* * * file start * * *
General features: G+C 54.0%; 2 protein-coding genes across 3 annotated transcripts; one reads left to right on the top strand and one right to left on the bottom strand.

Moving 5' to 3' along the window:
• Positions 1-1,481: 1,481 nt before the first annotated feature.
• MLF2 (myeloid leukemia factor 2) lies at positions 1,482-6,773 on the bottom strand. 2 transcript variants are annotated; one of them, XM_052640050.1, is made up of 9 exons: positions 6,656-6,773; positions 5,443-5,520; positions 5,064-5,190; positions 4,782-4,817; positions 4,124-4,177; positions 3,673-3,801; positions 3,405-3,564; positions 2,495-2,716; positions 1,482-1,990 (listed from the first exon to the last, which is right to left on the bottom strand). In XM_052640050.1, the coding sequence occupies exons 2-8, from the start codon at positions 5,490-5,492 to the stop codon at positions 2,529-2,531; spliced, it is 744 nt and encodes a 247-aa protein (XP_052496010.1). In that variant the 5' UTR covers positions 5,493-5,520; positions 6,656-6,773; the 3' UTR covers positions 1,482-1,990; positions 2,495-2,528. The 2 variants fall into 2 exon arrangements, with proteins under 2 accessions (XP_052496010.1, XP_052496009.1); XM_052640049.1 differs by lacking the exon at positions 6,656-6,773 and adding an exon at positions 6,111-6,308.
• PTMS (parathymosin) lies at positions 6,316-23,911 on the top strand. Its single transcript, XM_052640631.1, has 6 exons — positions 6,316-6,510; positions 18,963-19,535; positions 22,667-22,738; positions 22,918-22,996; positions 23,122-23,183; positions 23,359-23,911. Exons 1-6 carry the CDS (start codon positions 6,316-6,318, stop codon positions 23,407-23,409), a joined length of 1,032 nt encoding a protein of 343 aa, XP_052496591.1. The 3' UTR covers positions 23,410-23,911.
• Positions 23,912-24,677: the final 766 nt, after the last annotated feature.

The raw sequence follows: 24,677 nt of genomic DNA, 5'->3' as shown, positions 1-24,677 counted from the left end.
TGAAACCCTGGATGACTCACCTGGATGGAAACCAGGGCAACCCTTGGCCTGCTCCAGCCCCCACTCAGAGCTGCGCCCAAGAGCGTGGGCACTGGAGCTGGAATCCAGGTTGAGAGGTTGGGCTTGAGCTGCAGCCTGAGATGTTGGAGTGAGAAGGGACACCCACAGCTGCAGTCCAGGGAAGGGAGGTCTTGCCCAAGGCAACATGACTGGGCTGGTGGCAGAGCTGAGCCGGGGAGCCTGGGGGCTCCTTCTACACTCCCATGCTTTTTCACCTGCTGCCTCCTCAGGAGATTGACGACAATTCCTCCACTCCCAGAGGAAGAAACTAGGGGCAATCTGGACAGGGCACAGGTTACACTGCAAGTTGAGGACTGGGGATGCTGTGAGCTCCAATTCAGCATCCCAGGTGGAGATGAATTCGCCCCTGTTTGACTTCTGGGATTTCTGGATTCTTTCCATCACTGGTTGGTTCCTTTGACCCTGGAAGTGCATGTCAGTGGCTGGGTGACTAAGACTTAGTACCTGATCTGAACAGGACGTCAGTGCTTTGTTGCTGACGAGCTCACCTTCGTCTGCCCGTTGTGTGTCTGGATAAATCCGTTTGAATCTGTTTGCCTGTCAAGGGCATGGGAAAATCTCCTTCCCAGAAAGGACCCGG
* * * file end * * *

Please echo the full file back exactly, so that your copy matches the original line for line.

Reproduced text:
General features: G+C 54.0%; 2 protein-coding genes across 3 annotated transcripts; one reads left to right on the top strand and one right to left on the bottom strand.

Moving 5' to 3' along the window:
• Positions 1-1,481: 1,481 nt before the first annotated feature.
• MLF2 (myeloid leukemia factor 2) lies at positions 1,482-6,773 on the bottom strand. 2 transcript variants are annotated; one of them, XM_052640050.1, is made up of 9 exons: positions 6,656-6,773; positions 5,443-5,520; positions 5,064-5,190; positions 4,782-4,817; positions 4,124-4,177; positions 3,673-3,801; positions 3,405-3,564; positions 2,495-2,716; positions 1,482-1,990 (listed from the first exon to the last, which is right to left on the bottom strand). In XM_052640050.1, the coding sequence occupies exons 2-8, from the start codon at positions 5,490-5,492 to the stop codon at positions 2,529-2,531; spliced, it is 744 nt and encodes a 247-aa protein (XP_052496010.1). In that variant the 5' UTR covers positions 5,493-5,520; positions 6,656-6,773; the 3' UTR covers positions 1,482-1,990; positions 2,495-2,528. The 2 variants fall into 2 exon arrangements, with proteins under 2 accessions (XP_052496010.1, XP_052496009.1); XM_052640049.1 differs by lacking the exon at positions 6,656-6,773 and adding an exon at positions 6,111-6,308.
• PTMS (parathymosin) lies at positions 6,316-23,911 on the top strand. Its single transcript, XM_052640631.1, has 6 exons — positions 6,316-6,510; positions 18,963-19,535; positions 22,667-22,738; positions 22,918-22,996; positions 23,122-23,183; positions 23,359-23,911. Exons 1-6 carry the CDS (start codon positions 6,316-6,318, stop codon positions 23,407-23,409), a joined length of 1,032 nt encoding a protein of 343 aa, XP_052496591.1. The 3' UTR covers positions 23,410-23,911.
• Positions 23,912-24,677: the final 766 nt, after the last annotated feature.

The raw sequence follows: 24,677 nt of genomic DNA, 5'->3' as shown, positions 1-24,677 counted from the left end.
TGAAACCCTGGATGACTCACCTGGATGGAAACCAGGGCAACCCTTGGCCTGCTCCAGCCCCCACTCAGAGCTGCGCCCAAGAGCGTGGGCACTGGAGCTGGAATCCAGGTTGAGAGGTTGGGCTTGAGCTGCAGCCTGAGATGTTGGAGTGAGAAGGGACACCCACAGCTGCAGTCCAGGGAAGGGAGGTCTTGCCCAAGGCAACATGACTGGGCTGGTGGCAGAGCTGAGCCGGGGAGCCTGGGGGCTCCTTCTACACTCCCATGCTTTTTCACCTGCTGCCTCCTCAGGAGATTGACGACAATTCCTCCACTCCCAGAGGAAGAAACTAGGGGCAATCTGGACAGGGCACAGGTTACACTGCAAGTTGAGGACTGGGGATGCTGTGAGCTCCAATTCAGCATCCCAGGTGGAGATGAATTCGCCCCTGTTTGACTTCTGGGATTTCTGGATTCTTTCCATCACTGGTTGGTTCCTTTGACCCTGGAAGTGCATGTCAGTGGCTGGGTGACTAAGACTTAGTACCTGATCTGAACAGGACGTCAGTGCTTTGTTGCTGACGAGCTCACCTTCGTCTGCCCGTTGTGTGTCTGGATAAATCCGTTTGAATCTGTTTGCCTGTCAAGGGCATGGGAAAATCTCCTTCCCAGAAAGGACCCGG